Joseph Gordon-Levitt has some significant screen time as Johnny, a wise-cracking gambler who goes up against the corrupt Senator Roark in a poker game. His story takes place before and after the “A Dame to Kill For” segment, doesn’t do much to stand out. While it’s still entertaining, it only enforces that Roark is a vicious and heartless individual. We also get a brief glimpse of Nancy Callahan (Alba) and her desire to kill Roark.
That’s when we come to the final act, “Nancy’s Last Dance,” which focuses on Nancy’s obsession with revenge on Roark, who contributed to John Hartigan (Bruce Willis) killing himself at the end of the first film. The four year gap between “That Yellow Bastard (Part II)” and “Nancy’s Last Dance” show how much Nancy has changed, and Alba steps up in her portrayal, going from the stripper with a good heart to a tormented, alcoholic soul bent on avenging Hartigan’s death. While Alba doesn’t kick as much butt as she did during her Dark Angel days, it was refreshing to see her as the beauty that you don’t want to screw with. After several years of drama, romantic comedies and filling space in the Fantastic Four films, it was fun seeing glimpses of what made Alba such a big star to begin with.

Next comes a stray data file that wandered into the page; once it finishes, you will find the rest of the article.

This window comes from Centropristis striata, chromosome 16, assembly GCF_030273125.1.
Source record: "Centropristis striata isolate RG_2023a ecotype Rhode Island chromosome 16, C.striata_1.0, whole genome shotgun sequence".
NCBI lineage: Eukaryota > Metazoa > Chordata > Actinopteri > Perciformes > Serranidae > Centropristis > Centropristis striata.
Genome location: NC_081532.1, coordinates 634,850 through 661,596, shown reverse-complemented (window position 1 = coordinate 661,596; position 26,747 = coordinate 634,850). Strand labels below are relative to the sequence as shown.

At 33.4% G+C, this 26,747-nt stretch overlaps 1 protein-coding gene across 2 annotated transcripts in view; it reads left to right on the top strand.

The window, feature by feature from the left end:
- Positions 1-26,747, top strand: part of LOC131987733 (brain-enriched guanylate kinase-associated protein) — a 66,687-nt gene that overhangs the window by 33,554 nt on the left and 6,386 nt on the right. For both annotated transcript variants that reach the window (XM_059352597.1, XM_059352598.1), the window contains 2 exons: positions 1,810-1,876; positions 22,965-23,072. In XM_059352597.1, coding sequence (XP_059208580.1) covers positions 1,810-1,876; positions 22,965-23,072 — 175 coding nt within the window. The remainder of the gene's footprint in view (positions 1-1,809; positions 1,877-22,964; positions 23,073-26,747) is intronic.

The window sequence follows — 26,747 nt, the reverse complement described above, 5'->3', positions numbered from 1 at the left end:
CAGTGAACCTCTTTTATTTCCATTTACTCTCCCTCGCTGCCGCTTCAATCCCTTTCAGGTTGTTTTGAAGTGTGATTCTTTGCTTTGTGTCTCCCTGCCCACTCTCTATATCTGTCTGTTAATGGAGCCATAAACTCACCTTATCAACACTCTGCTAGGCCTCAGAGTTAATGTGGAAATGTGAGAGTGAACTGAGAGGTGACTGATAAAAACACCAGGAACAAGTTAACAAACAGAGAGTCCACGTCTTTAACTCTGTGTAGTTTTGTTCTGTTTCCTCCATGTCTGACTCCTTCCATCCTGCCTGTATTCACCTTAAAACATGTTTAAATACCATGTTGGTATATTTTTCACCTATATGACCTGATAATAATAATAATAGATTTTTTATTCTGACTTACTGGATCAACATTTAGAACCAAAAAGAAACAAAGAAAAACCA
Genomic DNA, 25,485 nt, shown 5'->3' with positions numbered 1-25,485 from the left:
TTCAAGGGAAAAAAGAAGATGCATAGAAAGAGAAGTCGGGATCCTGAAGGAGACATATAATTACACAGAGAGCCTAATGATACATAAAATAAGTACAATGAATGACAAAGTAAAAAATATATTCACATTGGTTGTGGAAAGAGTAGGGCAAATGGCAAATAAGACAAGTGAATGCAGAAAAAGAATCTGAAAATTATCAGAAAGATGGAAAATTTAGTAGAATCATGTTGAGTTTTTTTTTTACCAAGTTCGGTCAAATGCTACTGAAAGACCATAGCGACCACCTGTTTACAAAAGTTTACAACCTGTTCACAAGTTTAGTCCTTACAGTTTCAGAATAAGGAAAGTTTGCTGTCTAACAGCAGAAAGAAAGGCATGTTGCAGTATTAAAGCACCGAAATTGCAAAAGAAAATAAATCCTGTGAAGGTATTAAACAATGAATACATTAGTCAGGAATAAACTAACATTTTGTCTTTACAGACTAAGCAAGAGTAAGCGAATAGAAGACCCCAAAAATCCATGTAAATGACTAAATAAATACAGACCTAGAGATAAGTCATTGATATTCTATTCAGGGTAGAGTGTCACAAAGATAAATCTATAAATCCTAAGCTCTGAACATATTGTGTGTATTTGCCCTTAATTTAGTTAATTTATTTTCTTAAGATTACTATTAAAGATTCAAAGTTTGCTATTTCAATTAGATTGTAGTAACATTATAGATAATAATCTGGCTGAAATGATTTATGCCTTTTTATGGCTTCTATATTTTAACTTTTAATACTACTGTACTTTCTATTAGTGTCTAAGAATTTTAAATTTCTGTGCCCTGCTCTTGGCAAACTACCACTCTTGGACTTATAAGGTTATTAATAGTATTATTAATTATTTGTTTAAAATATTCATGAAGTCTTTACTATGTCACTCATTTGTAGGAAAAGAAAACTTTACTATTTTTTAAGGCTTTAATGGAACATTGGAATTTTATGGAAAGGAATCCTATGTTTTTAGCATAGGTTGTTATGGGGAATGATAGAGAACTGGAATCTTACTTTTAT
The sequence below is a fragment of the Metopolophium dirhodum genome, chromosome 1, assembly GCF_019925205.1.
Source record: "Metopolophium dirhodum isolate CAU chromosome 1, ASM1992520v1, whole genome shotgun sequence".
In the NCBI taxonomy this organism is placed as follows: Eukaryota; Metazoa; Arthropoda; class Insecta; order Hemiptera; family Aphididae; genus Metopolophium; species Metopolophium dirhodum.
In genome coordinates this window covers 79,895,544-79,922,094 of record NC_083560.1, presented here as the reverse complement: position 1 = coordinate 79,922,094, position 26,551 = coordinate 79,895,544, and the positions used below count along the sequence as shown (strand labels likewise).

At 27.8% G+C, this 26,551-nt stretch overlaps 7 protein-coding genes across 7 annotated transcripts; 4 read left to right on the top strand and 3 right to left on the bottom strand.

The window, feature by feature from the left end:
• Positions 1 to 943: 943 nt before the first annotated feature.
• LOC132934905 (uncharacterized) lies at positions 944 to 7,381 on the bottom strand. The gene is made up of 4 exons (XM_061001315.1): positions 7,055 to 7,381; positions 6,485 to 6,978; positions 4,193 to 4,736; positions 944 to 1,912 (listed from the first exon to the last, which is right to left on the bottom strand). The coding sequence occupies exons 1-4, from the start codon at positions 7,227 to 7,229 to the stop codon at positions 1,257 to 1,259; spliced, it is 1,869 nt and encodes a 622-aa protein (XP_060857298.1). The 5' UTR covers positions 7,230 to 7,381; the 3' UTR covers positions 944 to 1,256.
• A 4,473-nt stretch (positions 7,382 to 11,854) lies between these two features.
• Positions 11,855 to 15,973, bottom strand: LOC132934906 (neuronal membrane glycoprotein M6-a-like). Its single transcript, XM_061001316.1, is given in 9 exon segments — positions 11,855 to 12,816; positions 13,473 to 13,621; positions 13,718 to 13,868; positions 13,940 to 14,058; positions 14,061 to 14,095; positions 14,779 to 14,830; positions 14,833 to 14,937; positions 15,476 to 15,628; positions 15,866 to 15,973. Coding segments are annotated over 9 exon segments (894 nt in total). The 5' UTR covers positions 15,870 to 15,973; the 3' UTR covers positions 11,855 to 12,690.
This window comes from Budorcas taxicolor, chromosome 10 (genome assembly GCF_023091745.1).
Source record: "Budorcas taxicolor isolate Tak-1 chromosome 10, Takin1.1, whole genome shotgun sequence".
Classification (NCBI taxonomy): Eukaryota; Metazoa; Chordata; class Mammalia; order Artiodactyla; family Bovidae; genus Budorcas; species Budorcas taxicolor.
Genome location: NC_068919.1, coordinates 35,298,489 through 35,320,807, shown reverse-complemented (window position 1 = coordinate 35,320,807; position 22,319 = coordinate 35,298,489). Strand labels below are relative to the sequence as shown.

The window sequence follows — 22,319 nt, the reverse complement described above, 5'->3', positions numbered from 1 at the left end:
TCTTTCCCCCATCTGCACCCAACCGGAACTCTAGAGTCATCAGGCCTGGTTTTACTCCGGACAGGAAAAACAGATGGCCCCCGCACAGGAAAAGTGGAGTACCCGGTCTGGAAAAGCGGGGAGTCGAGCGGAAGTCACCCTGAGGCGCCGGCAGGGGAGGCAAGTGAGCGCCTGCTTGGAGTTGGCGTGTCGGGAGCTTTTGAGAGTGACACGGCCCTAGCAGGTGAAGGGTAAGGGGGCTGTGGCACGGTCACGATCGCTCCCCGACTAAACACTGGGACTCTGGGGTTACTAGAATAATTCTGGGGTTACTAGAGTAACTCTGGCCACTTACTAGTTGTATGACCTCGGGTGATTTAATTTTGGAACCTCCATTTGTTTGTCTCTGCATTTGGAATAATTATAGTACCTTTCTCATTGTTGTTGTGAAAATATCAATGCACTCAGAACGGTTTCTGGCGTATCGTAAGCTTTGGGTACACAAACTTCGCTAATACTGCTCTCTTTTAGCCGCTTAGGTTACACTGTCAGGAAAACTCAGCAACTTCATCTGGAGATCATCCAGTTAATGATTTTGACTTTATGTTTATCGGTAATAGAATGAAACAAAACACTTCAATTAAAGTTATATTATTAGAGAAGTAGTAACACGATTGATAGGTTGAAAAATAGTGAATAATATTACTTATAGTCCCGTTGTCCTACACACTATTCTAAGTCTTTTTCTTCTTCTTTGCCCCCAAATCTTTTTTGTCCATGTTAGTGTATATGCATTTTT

This is one of those sequels where you should see the first film before the sequel, especially due to the non-linear storytelling connecting both films. One of the most confusing things for viewers involves Marv, who dies in one of the stories of the first movie but is alive and well in A Dame to Kill For. This leads to confusion for movie audiences who might not have read the graphic novels or pay attention to story timelines. Since Sin City is one of those few comic book films that actually stays close as possible to the source material, the majority of stories are non-linear, much like the graphic novels. If you’ve seen A Dame to Kill For, you might be confused by the chronological order. I’ve provided a list of the stories in chronological order and what film they are featured:
- “That Yellow Bastard (Part I)” – Sin City